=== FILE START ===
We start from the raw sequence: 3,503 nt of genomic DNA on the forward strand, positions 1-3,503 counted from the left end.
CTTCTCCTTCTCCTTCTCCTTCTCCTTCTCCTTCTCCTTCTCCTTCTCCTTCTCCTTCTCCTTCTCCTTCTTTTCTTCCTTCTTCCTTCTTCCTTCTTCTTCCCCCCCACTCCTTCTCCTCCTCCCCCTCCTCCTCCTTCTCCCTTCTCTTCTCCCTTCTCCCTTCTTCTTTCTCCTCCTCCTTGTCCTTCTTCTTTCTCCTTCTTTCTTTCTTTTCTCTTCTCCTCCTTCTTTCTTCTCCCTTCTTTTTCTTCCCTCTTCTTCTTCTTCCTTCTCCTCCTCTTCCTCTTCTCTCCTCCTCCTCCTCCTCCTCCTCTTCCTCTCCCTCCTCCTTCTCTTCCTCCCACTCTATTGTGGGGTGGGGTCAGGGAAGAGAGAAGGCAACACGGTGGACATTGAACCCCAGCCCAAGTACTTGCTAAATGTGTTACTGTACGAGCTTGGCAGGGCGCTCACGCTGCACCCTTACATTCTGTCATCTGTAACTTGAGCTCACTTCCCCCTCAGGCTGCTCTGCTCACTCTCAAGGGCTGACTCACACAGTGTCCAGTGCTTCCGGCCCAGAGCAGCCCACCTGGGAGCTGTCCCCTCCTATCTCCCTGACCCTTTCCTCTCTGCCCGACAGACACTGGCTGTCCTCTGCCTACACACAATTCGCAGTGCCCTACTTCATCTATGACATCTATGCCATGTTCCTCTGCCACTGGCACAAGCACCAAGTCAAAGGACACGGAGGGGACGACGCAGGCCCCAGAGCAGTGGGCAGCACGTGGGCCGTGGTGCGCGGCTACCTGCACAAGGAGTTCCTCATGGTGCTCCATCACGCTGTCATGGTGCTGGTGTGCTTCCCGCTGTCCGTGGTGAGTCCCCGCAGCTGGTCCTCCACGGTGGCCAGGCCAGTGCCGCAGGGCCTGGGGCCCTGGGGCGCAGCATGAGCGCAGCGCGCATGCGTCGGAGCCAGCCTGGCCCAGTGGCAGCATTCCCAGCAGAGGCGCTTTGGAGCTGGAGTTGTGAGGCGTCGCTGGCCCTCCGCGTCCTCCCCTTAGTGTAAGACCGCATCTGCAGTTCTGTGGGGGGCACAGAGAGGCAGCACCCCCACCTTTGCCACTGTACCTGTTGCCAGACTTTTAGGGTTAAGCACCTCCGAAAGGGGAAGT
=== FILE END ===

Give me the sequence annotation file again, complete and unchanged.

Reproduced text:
We start from the raw sequence: 3,503 nt of genomic DNA on the forward strand, positions 1-3,503 counted from the left end.
CTTCTCCTTCTCCTTCTCCTTCTCCTTCTCCTTCTCCTTCTCCTTCTCCTTCTCCTTCTCCTTCTCCTTCTTTTCTTCCTTCTTCCTTCTTCCTTCTTCTTCCCCCCCACTCCTTCTCCTCCTCCCCCTCCTCCTCCTTCTCCCTTCTCTTCTCCCTTCTCCCTTCTTCTTTCTCCTCCTCCTTGTCCTTCTTCTTTCTCCTTCTTTCTTTCTTTTCTCTTCTCCTCCTTCTTTCTTCTCCCTTCTTTTTCTTCCCTCTTCTTCTTCTTCCTTCTCCTCCTCTTCCTCTTCTCTCCTCCTCCTCCTCCTCCTCCTCTTCCTCTCCCTCCTCCTTCTCTTCCTCCCACTCTATTGTGGGGTGGGGTCAGGGAAGAGAGAAGGCAACACGGTGGACATTGAACCCCAGCCCAAGTACTTGCTAAATGTGTTACTGTACGAGCTTGGCAGGGCGCTCACGCTGCACCCTTACATTCTGTCATCTGTAACTTGAGCTCACTTCCCCCTCAGGCTGCTCTGCTCACTCTCAAGGGCTGACTCACACAGTGTCCAGTGCTTCCGGCCCAGAGCAGCCCACCTGGGAGCTGTCCCCTCCTATCTCCCTGACCCTTTCCTCTCTGCCCGACAGACACTGGCTGTCCTCTGCCTACACACAATTCGCAGTGCCCTACTTCATCTATGACATCTATGCCATGTTCCTCTGCCACTGGCACAAGCACCAAGTCAAAGGACACGGAGGGGACGACGCAGGCCCCAGAGCAGTGGGCAGCACGTGGGCCGTGGTGCGCGGCTACCTGCACAAGGAGTTCCTCATGGTGCTCCATCACGCTGTCATGGTGCTGGTGTGCTTCCCGCTGTCCGTGGTGAGTCCCCGCAGCTGGTCCTCCACGGTGGCCAGGCCAGTGCCGCAGGGCCTGGGGCCCTGGGGCGCAGCATGAGCGCAGCGCGCATGCGTCGGAGCCAGCCTGGCCCAGTGGCAGCATTCCCAGCAGAGGCGCTTTGGAGCTGGAGTTGTGAGGCGTCGCTGGCCCTCCGCGTCCTCCCCTTAGTGTAAGACCGCATCTGCAGTTCTGTGGGGGGCACAGAGAGGCAGCACCCCCACCTTTGCCACTGTACCTGTTGCCAGACTTTTAGGGTTAAGCACCTCCGAAAGGGGAAGT